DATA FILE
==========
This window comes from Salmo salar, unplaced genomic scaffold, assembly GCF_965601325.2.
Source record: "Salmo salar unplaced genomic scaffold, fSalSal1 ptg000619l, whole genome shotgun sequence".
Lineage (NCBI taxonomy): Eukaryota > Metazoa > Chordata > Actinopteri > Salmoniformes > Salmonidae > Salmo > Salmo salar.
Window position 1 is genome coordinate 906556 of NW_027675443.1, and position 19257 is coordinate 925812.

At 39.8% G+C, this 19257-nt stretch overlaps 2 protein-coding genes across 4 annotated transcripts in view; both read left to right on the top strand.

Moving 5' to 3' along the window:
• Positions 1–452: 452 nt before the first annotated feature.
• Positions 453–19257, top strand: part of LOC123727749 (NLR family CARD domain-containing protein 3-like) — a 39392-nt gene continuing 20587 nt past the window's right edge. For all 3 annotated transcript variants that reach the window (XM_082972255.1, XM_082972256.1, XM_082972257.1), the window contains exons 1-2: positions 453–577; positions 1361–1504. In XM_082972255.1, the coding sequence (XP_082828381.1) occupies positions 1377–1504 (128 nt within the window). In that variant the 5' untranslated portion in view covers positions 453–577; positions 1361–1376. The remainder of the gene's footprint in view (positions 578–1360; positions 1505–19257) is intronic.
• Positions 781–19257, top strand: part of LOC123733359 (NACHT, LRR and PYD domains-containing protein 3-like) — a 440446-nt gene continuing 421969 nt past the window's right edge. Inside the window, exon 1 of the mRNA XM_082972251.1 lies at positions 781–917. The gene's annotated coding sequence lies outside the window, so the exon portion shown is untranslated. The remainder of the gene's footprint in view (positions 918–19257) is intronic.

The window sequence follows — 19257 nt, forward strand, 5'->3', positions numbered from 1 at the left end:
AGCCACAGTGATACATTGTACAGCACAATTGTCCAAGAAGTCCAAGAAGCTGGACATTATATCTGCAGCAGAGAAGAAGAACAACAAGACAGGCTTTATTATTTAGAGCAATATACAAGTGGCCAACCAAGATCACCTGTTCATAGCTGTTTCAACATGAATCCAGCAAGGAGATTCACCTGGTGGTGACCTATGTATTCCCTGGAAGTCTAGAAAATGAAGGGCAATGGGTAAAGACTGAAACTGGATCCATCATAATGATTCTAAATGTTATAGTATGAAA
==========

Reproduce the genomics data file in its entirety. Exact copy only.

This window comes from Salmo salar, unplaced genomic scaffold, assembly GCF_965601325.2.
Source record: "Salmo salar unplaced genomic scaffold, fSalSal1 ptg000619l, whole genome shotgun sequence".
Lineage (NCBI taxonomy): Eukaryota > Metazoa > Chordata > Actinopteri > Salmoniformes > Salmonidae > Salmo > Salmo salar.
Window position 1 is genome coordinate 906556 of NW_027675443.1, and position 19257 is coordinate 925812.

At 39.8% G+C, this 19257-nt stretch overlaps 2 protein-coding genes across 4 annotated transcripts in view; both read left to right on the top strand.

Moving 5' to 3' along the window:
• Positions 1–452: 452 nt before the first annotated feature.
• Positions 453–19257, top strand: part of LOC123727749 (NLR family CARD domain-containing protein 3-like) — a 39392-nt gene continuing 20587 nt past the window's right edge. For all 3 annotated transcript variants that reach the window (XM_082972255.1, XM_082972256.1, XM_082972257.1), the window contains exons 1-2: positions 453–577; positions 1361–1504. In XM_082972255.1, the coding sequence (XP_082828381.1) occupies positions 1377–1504 (128 nt within the window). In that variant the 5' untranslated portion in view covers positions 453–577; positions 1361–1376. The remainder of the gene's footprint in view (positions 578–1360; positions 1505–19257) is intronic.
• Positions 781–19257, top strand: part of LOC123733359 (NACHT, LRR and PYD domains-containing protein 3-like) — a 440446-nt gene continuing 421969 nt past the window's right edge. Inside the window, exon 1 of the mRNA XM_082972251.1 lies at positions 781–917. The gene's annotated coding sequence lies outside the window, so the exon portion shown is untranslated. The remainder of the gene's footprint in view (positions 918–19257) is intronic.

The window sequence follows — 19257 nt, forward strand, 5'->3', positions numbered from 1 at the left end:
AGCCACAGTGATACATTGTACAGCACAATTGTCCAAGAAGTCCAAGAAGCTGGACATTATATCTGCAGCAGAGAAGAAGAACAACAAGACAGGCTTTATTATTTAGAGCAATATACAAGTGGCCAACCAAGATCACCTGTTCATAGCTGTTTCAACATGAATCCAGCAAGGAGATTCACCTGGTGGTGACCTATGTATTCCCTGGAAGTCTAGAAAATGAAGGGCAATGGGTAAAGACTGAAACTGGATCCATCATAATGATTCTAAATGTTATAGTATGAAA